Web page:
I think I can answer this:

Every morning I receive a poem from The Writers Almanac, every morning a gift for free – unbelievable, isn’t it?!

Reading today’s poem I was not sure whether to laugh or cry – actually I think this poem, and my response to it, can be taken as an epigram of what art & life is all about.

Questions

by Joseph Mills

On the Interstate, my daughter tells me
she only has two questions. I’m relieved
because she usually has two hundred.
I say, Okay, let’s have them, and she asks,
What was there before there was anything?
Stupidly, I think I can answer this:
There was grass, forests, fields, meadows, rivers.
She stops me. No, Daddy. I mean before
there was anything at all, what was there?
I say that I don’t know, so then she asks,
Where do we go when we die? I tell her
I don’t know the answer to this either.
She looks out the side, and I look forward,
then she asks if we can have some music.

“Questions” by Joseph Mills from The Miraculous Turning. © Press 53, 2014.


Joseph Mills has degrees in literature from the University of Chicago (B.A.), the University of New Mexico (M.A.), and the University of California-Davis (Ph.D).  As he was working on his third one, his mother asked, “Don’t you know that stuff yet?”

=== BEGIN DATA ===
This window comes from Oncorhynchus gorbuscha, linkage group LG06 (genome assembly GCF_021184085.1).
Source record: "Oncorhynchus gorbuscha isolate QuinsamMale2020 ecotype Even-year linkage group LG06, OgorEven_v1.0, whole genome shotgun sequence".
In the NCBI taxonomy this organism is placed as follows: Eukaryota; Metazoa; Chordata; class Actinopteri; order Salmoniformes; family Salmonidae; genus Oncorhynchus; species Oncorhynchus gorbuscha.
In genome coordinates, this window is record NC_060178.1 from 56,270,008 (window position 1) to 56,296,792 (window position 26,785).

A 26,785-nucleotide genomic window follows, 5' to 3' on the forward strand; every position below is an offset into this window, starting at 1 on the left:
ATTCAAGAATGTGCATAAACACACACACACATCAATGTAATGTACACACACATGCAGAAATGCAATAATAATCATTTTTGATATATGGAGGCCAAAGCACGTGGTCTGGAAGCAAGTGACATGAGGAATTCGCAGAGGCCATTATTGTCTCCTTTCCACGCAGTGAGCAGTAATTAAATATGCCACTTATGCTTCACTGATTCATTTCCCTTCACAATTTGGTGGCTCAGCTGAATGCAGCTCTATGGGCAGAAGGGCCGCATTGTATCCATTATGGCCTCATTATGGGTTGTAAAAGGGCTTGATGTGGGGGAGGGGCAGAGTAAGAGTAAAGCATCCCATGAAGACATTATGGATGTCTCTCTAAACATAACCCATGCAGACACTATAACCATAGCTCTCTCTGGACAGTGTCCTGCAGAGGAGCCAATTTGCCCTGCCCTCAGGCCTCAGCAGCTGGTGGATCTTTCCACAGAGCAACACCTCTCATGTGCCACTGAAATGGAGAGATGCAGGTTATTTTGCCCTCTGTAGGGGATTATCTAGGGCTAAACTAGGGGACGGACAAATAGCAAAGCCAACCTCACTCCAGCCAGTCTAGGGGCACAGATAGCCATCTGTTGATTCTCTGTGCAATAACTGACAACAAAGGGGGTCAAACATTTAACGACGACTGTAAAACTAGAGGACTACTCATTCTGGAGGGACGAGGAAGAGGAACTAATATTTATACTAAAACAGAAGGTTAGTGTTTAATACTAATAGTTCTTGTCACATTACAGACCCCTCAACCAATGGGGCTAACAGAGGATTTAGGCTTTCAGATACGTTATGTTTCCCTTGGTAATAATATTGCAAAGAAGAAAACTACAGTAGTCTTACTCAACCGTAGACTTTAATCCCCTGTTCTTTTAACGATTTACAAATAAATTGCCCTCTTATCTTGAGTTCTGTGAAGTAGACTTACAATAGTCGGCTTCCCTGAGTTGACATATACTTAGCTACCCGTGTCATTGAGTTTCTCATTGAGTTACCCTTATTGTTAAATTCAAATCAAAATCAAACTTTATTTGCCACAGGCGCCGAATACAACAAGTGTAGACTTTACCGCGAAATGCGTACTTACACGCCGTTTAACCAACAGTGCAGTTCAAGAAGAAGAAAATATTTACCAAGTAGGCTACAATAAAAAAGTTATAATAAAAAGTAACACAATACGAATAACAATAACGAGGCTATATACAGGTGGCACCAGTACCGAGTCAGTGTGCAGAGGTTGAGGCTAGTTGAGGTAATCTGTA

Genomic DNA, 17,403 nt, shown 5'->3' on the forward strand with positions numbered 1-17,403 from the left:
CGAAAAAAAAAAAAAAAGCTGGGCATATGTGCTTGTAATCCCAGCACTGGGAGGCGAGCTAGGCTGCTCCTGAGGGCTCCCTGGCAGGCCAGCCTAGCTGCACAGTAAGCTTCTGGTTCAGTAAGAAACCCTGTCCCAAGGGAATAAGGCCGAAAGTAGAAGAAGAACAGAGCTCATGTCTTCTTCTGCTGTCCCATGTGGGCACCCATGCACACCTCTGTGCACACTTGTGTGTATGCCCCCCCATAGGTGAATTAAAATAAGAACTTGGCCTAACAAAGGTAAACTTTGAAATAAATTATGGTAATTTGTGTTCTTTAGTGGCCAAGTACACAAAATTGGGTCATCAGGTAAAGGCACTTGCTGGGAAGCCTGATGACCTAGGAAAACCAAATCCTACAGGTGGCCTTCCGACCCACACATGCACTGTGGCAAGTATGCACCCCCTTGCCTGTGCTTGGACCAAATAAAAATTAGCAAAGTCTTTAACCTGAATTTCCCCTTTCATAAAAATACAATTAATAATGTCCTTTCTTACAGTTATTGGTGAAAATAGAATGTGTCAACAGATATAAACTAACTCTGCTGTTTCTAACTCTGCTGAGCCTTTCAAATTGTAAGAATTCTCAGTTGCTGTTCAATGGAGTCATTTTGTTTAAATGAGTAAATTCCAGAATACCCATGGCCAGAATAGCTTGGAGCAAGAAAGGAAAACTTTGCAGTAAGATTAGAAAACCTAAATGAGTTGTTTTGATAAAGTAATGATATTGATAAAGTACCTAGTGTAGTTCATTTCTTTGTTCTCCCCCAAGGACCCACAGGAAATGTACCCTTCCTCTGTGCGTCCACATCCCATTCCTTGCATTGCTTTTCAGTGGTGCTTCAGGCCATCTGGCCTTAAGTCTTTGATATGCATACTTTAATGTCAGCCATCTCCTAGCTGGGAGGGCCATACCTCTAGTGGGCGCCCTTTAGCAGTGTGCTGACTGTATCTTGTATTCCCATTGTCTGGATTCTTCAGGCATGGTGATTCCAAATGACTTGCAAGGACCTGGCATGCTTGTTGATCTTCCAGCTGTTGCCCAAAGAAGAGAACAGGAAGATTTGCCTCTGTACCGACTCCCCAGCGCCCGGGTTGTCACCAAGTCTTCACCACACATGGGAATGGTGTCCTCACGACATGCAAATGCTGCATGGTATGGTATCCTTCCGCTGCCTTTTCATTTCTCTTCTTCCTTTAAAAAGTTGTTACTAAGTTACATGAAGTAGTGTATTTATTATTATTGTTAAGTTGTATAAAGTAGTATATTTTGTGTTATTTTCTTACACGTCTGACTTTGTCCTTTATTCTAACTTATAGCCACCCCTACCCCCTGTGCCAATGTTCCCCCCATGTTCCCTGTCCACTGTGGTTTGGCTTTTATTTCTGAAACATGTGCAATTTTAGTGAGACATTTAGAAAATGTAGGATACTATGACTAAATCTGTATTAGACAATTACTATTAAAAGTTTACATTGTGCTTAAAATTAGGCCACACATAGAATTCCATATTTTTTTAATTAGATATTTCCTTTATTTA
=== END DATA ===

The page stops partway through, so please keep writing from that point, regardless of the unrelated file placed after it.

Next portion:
5 Comments Add yours

  1. Harold Rhenisch says:

    Wow! What a great one! Thanks.

  2. earthstills says:

    Indeed – how fortunate in the age where everything is commercialized, that we can receive such ‘gifts’. And as I say that, I feel a pang, since somewhere, someone is pouring his time and soul into words, for me to ‘have’ and ‘enjoy’ – yet he also has to eat in order to write some more. Always the dilemma with artists and the ‘value’ of their contribution to society, don’t you think?

    1. Sigrun says:

      I understand your concerns, but my own experience is that these “gifts” makes me read more, buy more books, and maintain an on-going cultural discussion on art. I don’t think it is possible for any poet to make a living from “pure” poetry in a capitalist society, it’s a shame – but even so; sadly true.

  3. What a lovely, quiet poem–with such a ‘deep’ aspect to it!

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